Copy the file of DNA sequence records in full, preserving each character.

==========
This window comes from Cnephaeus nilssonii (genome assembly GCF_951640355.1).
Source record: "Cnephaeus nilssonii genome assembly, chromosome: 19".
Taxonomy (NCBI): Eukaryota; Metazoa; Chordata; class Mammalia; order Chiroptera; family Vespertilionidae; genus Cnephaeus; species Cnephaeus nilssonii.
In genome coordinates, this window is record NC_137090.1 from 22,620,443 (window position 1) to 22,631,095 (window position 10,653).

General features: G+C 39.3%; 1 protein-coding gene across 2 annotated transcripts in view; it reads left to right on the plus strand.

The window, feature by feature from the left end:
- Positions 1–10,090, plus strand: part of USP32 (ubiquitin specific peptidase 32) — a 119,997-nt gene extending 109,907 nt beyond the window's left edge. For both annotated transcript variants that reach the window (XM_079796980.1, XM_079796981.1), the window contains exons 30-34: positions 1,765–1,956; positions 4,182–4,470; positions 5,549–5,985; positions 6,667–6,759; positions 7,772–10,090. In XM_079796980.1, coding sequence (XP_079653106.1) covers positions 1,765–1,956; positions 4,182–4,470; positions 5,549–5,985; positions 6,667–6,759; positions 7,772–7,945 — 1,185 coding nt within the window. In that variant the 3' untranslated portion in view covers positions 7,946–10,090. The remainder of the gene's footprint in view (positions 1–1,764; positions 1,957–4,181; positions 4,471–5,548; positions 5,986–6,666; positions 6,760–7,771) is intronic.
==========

This window comes from Cnephaeus nilssonii (genome assembly GCF_951640355.1).
Source record: "Cnephaeus nilssonii genome assembly, chromosome: 19".
Taxonomy (NCBI): Eukaryota; Metazoa; Chordata; class Mammalia; order Chiroptera; family Vespertilionidae; genus Cnephaeus; species Cnephaeus nilssonii.
In genome coordinates, this window is record NC_137090.1 from 22,620,443 (window position 1) to 22,631,095 (window position 10,653).

General features: G+C 39.3%; 1 protein-coding gene across 2 annotated transcripts in view; it reads left to right on the plus strand.

The window, feature by feature from the left end:
- Positions 1–10,090, plus strand: part of USP32 (ubiquitin specific peptidase 32) — a 119,997-nt gene extending 109,907 nt beyond the window's left edge. For both annotated transcript variants that reach the window (XM_079796980.1, XM_079796981.1), the window contains exons 30-34: positions 1,765–1,956; positions 4,182–4,470; positions 5,549–5,985; positions 6,667–6,759; positions 7,772–10,090. In XM_079796980.1, coding sequence (XP_079653106.1) covers positions 1,765–1,956; positions 4,182–4,470; positions 5,549–5,985; positions 6,667–6,759; positions 7,772–7,945 — 1,185 coding nt within the window. In that variant the 3' untranslated portion in view covers positions 7,946–10,090. The remainder of the gene's footprint in view (positions 1–1,764; positions 1,957–4,181; positions 4,471–5,548; positions 5,986–6,666; positions 6,760–7,771) is intronic.